@property (nonatomic, readonly) BOOL babySleeping NS_SWIFT_NAME(isBabySleeping);
- (NSUUID * _Nullable) storeImage:(UIImage *) image;
- (NSUUID * _Nullable) storeImage:(UIImage *) image NS_SWIFT_NAME(storeImage(_:));

Improving property mirroring with @dynamicMemberLookup

Right now, isBabySleeping simply mirrors legacyFeed.isBabySleeping. This is fine for a single item, but it can become quite tedious and full of boilerplate as you add more and more properties to your Objective-C Feed.

@dynamicMemberLookup
public class Feed: ObservableObject {
public subscript<T>(
  dynamicMember keyPath: KeyPath<__Feed, T>) -> T {
  legacyFeed[keyPath: keyPath]
}

Finalizing FeedView

You have almost everything ready to go to finalize FeedView. Head over to FeedView.swift.

let feed = __Feed()
@StateObject var feed = Feed()
List(feed.items, id: \.date) { item in
  FeedCell(feedItem: item)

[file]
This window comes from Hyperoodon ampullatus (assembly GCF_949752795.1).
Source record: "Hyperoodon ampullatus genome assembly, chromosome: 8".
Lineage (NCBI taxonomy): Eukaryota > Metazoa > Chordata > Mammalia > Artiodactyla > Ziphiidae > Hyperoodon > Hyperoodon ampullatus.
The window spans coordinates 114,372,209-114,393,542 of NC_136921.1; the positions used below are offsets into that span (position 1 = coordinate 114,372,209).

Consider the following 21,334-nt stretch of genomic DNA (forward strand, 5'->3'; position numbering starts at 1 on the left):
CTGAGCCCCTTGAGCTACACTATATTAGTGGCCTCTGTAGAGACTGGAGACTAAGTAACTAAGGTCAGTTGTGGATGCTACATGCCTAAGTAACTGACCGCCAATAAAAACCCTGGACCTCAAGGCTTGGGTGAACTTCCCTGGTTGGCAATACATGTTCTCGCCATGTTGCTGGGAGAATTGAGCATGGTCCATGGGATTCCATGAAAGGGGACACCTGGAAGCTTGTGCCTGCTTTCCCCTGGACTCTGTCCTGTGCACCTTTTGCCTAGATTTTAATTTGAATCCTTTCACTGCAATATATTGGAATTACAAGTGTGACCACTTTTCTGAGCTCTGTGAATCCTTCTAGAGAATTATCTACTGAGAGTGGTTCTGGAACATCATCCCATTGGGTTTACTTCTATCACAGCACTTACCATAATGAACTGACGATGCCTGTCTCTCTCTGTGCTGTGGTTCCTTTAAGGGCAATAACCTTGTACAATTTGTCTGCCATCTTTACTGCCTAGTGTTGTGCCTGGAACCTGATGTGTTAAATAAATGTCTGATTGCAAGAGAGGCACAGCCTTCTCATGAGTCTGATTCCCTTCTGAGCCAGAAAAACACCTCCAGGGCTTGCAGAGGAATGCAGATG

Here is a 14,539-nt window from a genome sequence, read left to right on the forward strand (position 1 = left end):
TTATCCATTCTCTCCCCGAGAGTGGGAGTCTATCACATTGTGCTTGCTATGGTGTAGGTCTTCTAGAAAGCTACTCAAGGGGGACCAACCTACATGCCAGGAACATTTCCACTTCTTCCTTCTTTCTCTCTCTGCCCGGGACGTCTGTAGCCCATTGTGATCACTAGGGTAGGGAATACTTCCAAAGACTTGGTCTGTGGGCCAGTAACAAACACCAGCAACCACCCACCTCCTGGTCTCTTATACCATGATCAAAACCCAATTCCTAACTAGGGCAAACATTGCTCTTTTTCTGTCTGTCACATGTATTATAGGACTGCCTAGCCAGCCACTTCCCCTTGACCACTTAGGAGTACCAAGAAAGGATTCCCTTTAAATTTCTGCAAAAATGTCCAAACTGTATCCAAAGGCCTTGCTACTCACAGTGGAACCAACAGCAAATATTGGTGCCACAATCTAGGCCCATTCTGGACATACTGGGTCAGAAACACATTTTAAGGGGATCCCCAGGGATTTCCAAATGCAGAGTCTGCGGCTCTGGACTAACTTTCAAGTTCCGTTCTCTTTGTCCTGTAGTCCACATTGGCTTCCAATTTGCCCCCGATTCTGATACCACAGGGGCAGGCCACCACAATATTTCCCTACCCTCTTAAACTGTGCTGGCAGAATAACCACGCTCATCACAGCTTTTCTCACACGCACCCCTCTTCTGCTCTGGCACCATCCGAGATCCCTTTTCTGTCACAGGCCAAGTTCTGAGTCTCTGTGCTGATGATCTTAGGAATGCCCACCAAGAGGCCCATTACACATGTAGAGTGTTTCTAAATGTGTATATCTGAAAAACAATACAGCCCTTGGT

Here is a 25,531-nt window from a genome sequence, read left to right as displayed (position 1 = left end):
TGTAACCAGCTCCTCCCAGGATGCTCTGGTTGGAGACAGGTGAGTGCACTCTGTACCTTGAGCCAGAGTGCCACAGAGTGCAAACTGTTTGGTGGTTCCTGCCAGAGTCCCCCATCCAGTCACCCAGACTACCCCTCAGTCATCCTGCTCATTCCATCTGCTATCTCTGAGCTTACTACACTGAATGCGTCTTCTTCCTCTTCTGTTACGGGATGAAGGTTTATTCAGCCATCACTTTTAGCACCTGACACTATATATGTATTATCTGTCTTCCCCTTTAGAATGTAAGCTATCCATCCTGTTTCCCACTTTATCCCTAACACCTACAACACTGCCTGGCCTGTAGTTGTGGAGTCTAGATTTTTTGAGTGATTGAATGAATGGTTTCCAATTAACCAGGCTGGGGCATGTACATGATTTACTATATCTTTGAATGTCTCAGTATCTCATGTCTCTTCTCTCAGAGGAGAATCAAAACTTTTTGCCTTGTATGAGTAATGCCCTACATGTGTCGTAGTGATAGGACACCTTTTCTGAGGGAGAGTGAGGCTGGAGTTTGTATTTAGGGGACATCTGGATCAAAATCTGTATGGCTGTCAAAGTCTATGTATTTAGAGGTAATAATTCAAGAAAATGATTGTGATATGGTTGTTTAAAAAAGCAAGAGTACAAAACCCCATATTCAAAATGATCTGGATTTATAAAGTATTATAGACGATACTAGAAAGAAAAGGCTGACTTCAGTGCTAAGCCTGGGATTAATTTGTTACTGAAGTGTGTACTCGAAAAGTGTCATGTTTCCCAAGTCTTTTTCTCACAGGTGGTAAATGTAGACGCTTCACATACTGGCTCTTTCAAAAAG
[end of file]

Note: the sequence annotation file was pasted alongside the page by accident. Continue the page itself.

}

AddFeedItemBar(isBabySleeping: false) { kind in
AddFeedItemBar(isBabySleeping: feed.isBabySleeping) { kind in

Reacting to tapping the action bar

Inside the AddFeedItemBar closure, add the following code:

// 1
print("Selected \(FeedItemKindDescription(kind))")

// 2
if kind == .moment {
  // ???
  return
}

// 3
feed.addItem(of: kind)
Selected Awake
Selected Bottle
Selected Diaper
Selected Food
Selected Sleeping
NSString * FeedItemKindDescription(FeedItemKind);
NSString * FeedItemKindDescription(FeedItemKind)
NS_SWIFT_NAME(getter:FeedItemKind.description(self:));

Letting the user pick a moment photo

When the user wants to add a new moment, the Objective-C version of the app modally presents a PHPickerViewController to let the user pick a photo.

// 1
result.itemProvider
  .loadObject(ofClass: UIImage.self) { [weak self] obj, err in
  // 2
  defer { self?.parent.isPresented = false }

  // 3
  guard let image = obj as? UIImage,
        let parent = self?.parent else { return }

  // 4
  if let err = err {
    print("Error in picked image: \(err)")
    return
  }

  guard let attachmentId = parent.feed.storeImage(image) else {
    print("Failed storing, no UUID")
    return
  }

  // 5
  DispatchQueue.main.async {